Seasonal affective disorder- I’ll be there for you

Autumn is a pretty season, with vibrant colours, cozy jumpers and hot drinks, it is the aesthetic part of the colder months at least. 

Although there are many interesting and enjoyable aspects of this time of the year, I want to highlight a subject of great importance and ways to deal with this (and what to avoid).

SAD (Seasonal Affective Disorder) is very similar to depression, though it may not be consistent throughout the year. 

Instead it occurs in connection to specific seasons. 

SAD is most common during cold months, when the days grow shorter and people tend to stay indoors, sheltering from the increasing cold. 

This in turn leads to one of the main causes of SAD; lack of fresh air and Vitamin D.

SAD might also be known, or referred to, as ‘winter’s blues’, and is extremely necessary to acknowledge and treat even though it tends to last only for a few months in comparison to other mental illnesses – which might be consistent throughout the year(s).

Some people may experience different severities of SAD, as it can be affected by gender, age and family history. 

It is more common for women to experience SAD (or milder kinds of winter’s blues), as well as teenagers, young adults and someone with family members who also have similar mental struggles.

There are many ways to deal with this issue, and I am sure you are familiar with the common ones such as exercise, outdoor activities, socialising, and so on. 

These things do help, but hearing the same suggestions multiple times does not. 

Therefore here are some different things as to what you can do and what you should, preferably, avoid;

Listen to podcasts. 

This is a growing media, consisting of everything from motivational to educational, or just plainly entertaining, content, easily accessible and can be enjoyed whilst maybe going for a (clichÈ) walk – thus, multitasking.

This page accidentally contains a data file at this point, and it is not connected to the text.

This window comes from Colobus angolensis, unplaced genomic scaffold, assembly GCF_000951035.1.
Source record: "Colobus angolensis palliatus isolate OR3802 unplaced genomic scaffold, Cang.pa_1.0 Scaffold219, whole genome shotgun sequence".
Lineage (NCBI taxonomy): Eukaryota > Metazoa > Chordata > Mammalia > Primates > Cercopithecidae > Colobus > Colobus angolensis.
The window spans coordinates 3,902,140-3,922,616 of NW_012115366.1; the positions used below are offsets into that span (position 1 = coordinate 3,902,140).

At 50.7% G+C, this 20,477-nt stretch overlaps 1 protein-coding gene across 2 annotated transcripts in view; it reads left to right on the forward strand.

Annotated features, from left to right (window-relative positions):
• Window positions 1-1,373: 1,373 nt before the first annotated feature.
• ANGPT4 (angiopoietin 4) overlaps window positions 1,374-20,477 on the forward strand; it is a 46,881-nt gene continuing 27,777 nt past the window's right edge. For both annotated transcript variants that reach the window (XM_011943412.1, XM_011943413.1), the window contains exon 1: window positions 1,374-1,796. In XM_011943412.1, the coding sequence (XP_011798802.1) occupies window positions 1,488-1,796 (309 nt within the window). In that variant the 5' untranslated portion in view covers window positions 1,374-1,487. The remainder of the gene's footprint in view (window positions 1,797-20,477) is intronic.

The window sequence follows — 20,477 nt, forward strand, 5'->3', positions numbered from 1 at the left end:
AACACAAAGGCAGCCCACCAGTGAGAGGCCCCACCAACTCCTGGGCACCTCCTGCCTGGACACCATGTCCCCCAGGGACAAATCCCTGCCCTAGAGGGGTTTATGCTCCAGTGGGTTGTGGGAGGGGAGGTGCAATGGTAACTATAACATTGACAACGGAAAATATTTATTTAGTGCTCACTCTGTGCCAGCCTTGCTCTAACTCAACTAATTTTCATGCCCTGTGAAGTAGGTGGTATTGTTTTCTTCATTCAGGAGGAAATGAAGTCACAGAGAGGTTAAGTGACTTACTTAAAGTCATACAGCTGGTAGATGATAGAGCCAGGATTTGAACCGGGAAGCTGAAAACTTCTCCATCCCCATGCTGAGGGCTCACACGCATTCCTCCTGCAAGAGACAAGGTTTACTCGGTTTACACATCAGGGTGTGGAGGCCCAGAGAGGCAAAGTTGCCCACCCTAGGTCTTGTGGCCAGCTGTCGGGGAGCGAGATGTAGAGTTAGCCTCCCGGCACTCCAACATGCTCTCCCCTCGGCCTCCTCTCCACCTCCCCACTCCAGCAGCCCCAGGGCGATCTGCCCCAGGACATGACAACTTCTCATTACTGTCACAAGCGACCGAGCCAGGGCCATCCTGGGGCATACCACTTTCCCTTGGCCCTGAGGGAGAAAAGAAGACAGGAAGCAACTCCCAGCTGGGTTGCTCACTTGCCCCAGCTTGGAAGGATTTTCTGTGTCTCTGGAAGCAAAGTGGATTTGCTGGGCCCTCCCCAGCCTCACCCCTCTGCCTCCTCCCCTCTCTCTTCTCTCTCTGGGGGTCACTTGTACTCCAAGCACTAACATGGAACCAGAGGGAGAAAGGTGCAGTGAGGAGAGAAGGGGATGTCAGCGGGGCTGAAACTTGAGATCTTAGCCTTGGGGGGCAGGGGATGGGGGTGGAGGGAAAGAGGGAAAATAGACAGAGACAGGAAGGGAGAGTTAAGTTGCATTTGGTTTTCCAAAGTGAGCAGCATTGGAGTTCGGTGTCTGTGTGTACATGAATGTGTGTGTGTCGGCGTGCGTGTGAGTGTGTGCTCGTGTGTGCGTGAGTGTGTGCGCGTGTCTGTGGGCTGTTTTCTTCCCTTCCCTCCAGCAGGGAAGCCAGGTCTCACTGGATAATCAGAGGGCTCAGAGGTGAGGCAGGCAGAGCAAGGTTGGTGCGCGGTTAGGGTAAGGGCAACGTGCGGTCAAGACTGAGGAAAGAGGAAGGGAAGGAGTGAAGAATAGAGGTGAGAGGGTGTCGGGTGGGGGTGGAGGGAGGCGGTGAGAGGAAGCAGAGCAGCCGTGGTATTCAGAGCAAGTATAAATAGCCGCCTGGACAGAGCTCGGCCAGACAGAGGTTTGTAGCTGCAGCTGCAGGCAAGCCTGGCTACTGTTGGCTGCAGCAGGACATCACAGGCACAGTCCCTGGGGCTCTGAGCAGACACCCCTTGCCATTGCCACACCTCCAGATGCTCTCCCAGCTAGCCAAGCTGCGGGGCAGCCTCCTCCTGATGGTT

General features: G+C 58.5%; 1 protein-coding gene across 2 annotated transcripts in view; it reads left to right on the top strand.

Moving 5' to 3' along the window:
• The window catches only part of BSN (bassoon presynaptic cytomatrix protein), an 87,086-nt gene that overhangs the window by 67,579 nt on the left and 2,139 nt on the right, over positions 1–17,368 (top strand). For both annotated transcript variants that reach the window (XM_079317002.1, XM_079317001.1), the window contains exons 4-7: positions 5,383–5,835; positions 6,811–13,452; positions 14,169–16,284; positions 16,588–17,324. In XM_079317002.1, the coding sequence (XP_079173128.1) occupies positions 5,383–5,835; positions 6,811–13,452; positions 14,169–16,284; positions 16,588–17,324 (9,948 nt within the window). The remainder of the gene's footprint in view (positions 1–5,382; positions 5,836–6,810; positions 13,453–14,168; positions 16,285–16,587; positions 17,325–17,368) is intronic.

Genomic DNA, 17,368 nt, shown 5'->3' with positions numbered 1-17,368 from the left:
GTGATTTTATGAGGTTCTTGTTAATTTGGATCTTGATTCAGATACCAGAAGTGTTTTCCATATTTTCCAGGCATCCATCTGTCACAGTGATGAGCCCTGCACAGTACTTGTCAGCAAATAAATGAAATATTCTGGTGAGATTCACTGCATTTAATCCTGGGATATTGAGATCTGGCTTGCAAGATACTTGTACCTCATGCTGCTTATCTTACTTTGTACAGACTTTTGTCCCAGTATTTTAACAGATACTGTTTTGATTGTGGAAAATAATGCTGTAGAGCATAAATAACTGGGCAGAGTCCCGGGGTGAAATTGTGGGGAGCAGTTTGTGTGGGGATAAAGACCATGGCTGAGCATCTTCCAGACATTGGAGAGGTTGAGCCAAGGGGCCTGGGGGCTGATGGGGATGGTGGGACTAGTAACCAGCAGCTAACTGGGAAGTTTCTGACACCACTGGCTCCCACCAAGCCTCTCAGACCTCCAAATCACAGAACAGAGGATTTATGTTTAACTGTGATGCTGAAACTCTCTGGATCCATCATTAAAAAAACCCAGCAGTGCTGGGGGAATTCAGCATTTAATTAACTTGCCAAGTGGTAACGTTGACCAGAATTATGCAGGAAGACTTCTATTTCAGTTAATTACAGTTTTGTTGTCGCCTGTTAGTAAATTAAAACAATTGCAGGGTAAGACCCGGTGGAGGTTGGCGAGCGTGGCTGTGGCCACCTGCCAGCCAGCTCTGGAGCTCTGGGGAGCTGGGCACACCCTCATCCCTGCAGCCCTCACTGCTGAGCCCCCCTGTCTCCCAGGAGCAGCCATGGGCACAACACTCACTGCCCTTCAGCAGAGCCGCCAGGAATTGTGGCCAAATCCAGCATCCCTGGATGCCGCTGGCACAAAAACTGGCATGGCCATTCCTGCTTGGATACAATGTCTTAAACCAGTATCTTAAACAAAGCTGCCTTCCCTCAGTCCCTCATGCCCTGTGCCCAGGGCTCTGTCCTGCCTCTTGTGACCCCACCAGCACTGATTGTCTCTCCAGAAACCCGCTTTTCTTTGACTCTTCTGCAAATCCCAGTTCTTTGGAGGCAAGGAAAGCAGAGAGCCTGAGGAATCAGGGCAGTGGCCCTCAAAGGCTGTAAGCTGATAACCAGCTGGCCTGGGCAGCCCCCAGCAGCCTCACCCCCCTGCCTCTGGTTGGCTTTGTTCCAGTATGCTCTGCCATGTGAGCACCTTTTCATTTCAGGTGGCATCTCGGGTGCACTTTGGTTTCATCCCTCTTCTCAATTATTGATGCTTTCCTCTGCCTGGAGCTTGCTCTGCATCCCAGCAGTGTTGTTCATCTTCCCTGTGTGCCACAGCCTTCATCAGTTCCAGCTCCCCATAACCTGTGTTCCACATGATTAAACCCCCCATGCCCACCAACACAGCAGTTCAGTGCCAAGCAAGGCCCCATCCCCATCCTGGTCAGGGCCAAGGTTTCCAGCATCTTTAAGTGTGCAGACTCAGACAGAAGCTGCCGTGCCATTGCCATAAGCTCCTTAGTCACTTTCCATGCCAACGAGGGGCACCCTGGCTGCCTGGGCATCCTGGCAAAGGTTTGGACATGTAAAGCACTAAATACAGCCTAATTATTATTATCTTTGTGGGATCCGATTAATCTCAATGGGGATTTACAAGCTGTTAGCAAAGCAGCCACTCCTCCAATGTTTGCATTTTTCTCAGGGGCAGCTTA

Write a journal, maybe not daily, or daily but not long entries. 

Get your thoughts out of your head and down on paper – view them from an outside perspective. 

Even though it might feel as though your mind is empty, usually this is not the case. 

So just write; about your day, what you have seen or heard even if it is just your wall or a picture on Instagram, what were your feelings and reactions to these things?

Have a hot drink, some soup, or if you prefer something cold, then have that. 

Can you share it with someone? Even better! 

Sit next to or in the same room as a friend, there is no need to interact, just sit in silence, their presence alone might ease your mind.

Do stay away from alcohol and extreme amounts of caffeine and sugar, but do not forbid yourself anything you might be craving as these things can be soothing as well. 

Everything bad is good for you, in moderation.

Most importantly, if you feel worse, no matter what you do, reach out ASAP and get professional help. 

There is only so much you, your friends and family can do. 

When mental difficulties occur and when it feels as though you have tried it all and your loved ones are not enough, someone professional whose job is to supply treatment and/or medication is the best solution.

If you are feeling a change in mood during this season (or any) do not neglect it, but treat it with full seriousness as to prevent it from developing. 

Do not be afraid, for no matter how lonely you feel, I promise, you are not alone, I feel lonely too, right now, writing this, so if you need it – I will be there for you, as you might be there for me too.

You can contact student services by calling 01603 592761 or emailing studentsupport@uea.ac.uk. A full list of support services available can be found here.

Alternatively you can contact Samaritans on 116 123 24-hours a day or email jo@samaritans.org

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Leelou Lewis

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July 2022
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The University of East Anglia’s official student newspaper. Concrete is in print and online.

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